Eczema is often a symptom of an allergy. It can be caused by a food allergy (to milk and dairy products, for example) or a contact allergy (common allergens include household cleaners, beauty products, etc.).

If you suspect an allergy is the cause of your eczema problem, get yourself tested by a doctor to determine what exactly you are allergic to.

A weak biological terrain can also cause eczema, as the body responds to some kind of strain or stress.

The gammalinoleic acid content of Vitamin F can help alleviate eczema eruptions. Good sources of this vitamin include:

– wheat germ oil, vegetable oils, sunflower seed oil, soybean oil and peanut oil, on condition that they are of the highest quality, I.e. first cold-pressed, since heating and various refining techniques destroy precious fatty acids;

– walnuts, almonds and avocados contain linoleic acid;

– primrose and borage oil for gammalinoleic acid;

– fish oil and oily fish (salmon, herring, sardines, etc.) for lino-lenic acid.

Vitamin B8 can also be effective for combating eczema. Sources include:

– liver, kidney

– egg yolk

– chocolate and peanuts (be careful though, since these foods are often found to cause allergic reactions)

– split peas

– brewer’s yeast

– mushrooms

– all animal and vegetal tissue (in smaller amounts).

Taking B8 supplements can be helpful.

Asparagus is a diuretic and depurative, and makes the blood more fluid. These properties make it a remedy of choice for all disorders linked to an overload of toxins in the body. Eat raw (or lightly steamed) asparagus as often as possible, especially in the springtime, when the plant is at its maximum strength.

– Drinking the freshly pressed juice of a number of vegetables for a few days will help clean your organism. Recommended cures include turnip, carrot, cabbage, watercress, dandelion and black radish.

– A diet composed exclusively of cooked apples can be effective for curing an outbreak of eczema (maintain the diet only as long as necessary, and not longer than two or three days).

– Primrose oil is a very effective remedy for eczema, which is often associated with a lack of essential fatty acids. If the eruptions start oozing pus, reduce your intake of carbohydrates. If they are dry, eat less protein.

– Note that some cases of eczema are genetic, and considered incurable. Even in these cases, however, the right kind of diet and a healthy lifestyle (free of excess stress) can considerably alleviate symptoms.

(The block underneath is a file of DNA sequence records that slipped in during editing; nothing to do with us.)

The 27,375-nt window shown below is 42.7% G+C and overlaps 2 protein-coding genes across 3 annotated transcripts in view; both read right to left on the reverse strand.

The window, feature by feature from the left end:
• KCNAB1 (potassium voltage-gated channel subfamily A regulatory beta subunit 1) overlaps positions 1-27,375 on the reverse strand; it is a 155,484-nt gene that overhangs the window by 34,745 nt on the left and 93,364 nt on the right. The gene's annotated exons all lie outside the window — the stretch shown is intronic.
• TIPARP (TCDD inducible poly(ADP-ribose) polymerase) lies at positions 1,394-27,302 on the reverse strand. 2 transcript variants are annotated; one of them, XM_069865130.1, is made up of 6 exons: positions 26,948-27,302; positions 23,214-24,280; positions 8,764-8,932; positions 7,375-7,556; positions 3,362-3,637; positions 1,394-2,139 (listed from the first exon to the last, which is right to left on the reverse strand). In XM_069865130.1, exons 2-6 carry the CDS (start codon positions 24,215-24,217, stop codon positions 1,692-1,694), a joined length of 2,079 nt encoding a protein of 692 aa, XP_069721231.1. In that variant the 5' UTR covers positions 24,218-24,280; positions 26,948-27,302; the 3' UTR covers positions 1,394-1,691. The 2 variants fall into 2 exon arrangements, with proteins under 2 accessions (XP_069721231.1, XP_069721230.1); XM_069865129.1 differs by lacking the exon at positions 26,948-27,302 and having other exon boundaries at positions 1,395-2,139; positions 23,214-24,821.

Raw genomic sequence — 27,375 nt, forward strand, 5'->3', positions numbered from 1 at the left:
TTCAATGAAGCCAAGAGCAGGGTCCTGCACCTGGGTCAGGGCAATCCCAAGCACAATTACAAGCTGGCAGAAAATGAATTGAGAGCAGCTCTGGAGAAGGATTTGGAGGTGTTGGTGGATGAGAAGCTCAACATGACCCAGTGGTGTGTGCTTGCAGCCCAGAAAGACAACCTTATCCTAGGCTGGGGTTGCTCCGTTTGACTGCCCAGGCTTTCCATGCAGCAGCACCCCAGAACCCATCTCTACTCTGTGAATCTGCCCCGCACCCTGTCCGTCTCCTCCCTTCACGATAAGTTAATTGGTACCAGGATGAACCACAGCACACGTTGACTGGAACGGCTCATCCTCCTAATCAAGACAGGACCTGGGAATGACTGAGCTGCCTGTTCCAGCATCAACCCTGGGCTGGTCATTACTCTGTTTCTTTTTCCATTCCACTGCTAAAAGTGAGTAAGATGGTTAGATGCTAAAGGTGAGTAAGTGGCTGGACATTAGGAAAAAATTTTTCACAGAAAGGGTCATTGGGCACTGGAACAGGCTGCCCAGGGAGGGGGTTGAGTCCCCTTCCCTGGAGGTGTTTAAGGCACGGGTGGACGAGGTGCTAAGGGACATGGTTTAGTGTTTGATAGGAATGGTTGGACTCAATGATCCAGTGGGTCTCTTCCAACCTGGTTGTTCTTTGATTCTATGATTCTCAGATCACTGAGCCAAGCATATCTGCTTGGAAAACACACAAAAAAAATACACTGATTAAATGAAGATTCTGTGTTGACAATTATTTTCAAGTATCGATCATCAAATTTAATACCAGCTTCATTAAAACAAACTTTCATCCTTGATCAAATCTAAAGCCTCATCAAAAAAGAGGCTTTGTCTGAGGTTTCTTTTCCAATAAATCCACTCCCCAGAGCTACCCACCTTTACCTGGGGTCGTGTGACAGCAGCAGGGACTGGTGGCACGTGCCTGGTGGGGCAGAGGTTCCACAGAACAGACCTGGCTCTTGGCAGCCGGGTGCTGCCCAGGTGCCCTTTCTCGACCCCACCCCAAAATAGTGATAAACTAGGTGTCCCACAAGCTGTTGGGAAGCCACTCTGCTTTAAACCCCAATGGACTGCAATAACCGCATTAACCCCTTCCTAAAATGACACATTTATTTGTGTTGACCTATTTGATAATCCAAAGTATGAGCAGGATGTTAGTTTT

– Recent research has shown that mare’s milk can be an effective cure for eczema in both children and adults:

Mrs. M. became concerned when her 2 year old baby developed severe eczema. A doctor prescribed cortisone cream, but the child’s father decided to follow the advice of a naturopath, who suggested reducing the child’s intake of cow’s milk and other dairy products, eliminating soft drinks and fruit juice completely, and using first cold-pressed walnut and sesame seed oil. The child’s eczema problem disappeared in 6 months.

In another case, Mrs. L. cured both her children of eczema by completely eliminating cow’s milk from their diet, replacing it with soybean milk. A third child was cured by replacing cow’s milk with goat’s milk (available in health food stores).

Miss B. cured her skin problem (pimples and frequent rashes) by eliminating cow’s milk, while Mrs. J.’s eczema disappeared after she stopped eating sugar, sweets and animal fat.

Recommended foods

– almonds, walnuts

– clay (dissolve a teaspoon of nutritional clay in a glass of water)

– asparagus, avocados, carrots, mushrooms, cabbage, watercress, turnip, dandelion, black radish

– split peas

– liver, kidney

– olives

– oranges, cooked apples, grapes

– borage oil, primrose oil, vegetable oil, fish oil

– egg yolk

– brewer’s yeast

Foods to avoid

– all potential allergens

– butter

– wheat, rye

– white sugar

– egg white

– processed meats and too much meat in general

– chocolate

– fat cheese

– cooked fruit (except apples)

– oleaginous fruit

– lard

– kiwis, plums

– legumes

– yeast

– fish